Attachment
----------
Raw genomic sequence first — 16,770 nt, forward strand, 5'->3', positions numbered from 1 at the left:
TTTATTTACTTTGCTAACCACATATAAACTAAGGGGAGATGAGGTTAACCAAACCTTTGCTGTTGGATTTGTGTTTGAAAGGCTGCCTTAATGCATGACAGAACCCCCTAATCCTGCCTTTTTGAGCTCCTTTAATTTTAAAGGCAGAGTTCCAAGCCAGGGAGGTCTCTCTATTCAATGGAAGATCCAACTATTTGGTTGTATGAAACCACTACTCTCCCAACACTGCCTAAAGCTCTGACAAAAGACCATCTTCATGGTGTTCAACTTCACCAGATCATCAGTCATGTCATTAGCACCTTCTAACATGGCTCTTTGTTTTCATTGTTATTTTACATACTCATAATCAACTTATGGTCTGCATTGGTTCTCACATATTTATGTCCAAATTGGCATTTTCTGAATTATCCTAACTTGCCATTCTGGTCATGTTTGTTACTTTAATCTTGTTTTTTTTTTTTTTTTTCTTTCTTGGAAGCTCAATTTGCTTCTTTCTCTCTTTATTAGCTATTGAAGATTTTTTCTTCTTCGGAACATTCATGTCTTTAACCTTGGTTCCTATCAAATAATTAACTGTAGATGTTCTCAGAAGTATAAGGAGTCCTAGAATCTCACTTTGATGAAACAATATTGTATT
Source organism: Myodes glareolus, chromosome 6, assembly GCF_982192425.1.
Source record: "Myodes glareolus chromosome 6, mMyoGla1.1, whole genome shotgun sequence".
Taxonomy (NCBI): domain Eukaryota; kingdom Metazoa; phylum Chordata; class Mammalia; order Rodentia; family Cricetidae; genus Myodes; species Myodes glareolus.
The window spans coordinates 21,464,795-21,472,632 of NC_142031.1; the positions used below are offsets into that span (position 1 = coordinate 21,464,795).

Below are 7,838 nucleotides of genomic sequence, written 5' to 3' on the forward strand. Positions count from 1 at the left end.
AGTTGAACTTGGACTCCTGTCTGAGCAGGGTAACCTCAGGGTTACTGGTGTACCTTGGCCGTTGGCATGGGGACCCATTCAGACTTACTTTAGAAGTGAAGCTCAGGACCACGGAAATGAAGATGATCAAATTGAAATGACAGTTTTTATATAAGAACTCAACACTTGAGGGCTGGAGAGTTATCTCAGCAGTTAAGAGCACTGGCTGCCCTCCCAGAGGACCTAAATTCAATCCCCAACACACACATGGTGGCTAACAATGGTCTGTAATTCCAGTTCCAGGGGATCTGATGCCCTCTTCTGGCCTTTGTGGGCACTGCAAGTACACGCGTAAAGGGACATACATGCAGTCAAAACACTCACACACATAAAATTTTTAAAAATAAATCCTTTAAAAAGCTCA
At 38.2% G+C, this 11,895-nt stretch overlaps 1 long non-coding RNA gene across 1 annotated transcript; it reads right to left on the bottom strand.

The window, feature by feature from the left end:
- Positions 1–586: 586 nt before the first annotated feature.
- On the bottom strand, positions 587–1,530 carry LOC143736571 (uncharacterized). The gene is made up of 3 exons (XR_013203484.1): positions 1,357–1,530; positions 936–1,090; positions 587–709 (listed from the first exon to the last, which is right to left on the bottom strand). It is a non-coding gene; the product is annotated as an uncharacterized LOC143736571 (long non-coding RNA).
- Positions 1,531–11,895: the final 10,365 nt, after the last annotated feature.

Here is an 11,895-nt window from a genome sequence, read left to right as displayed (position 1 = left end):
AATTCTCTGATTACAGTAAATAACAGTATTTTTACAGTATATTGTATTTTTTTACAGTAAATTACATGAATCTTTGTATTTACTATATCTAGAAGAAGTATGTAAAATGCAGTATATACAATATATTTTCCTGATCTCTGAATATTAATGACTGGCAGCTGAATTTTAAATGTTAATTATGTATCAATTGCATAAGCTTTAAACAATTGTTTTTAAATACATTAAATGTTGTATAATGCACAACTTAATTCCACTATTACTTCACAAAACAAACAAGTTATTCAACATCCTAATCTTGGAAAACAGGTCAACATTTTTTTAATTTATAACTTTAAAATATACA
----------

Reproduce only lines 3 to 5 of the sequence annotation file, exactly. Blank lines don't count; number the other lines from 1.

Source organism: Myodes glareolus, chromosome 6, assembly GCF_982192425.1.
Source record: "Myodes glareolus chromosome 6, mMyoGla1.1, whole genome shotgun sequence".
Taxonomy (NCBI): domain Eukaryota; kingdom Metazoa; phylum Chordata; class Mammalia; order Rodentia; family Cricetidae; genus Myodes; species Myodes glareolus.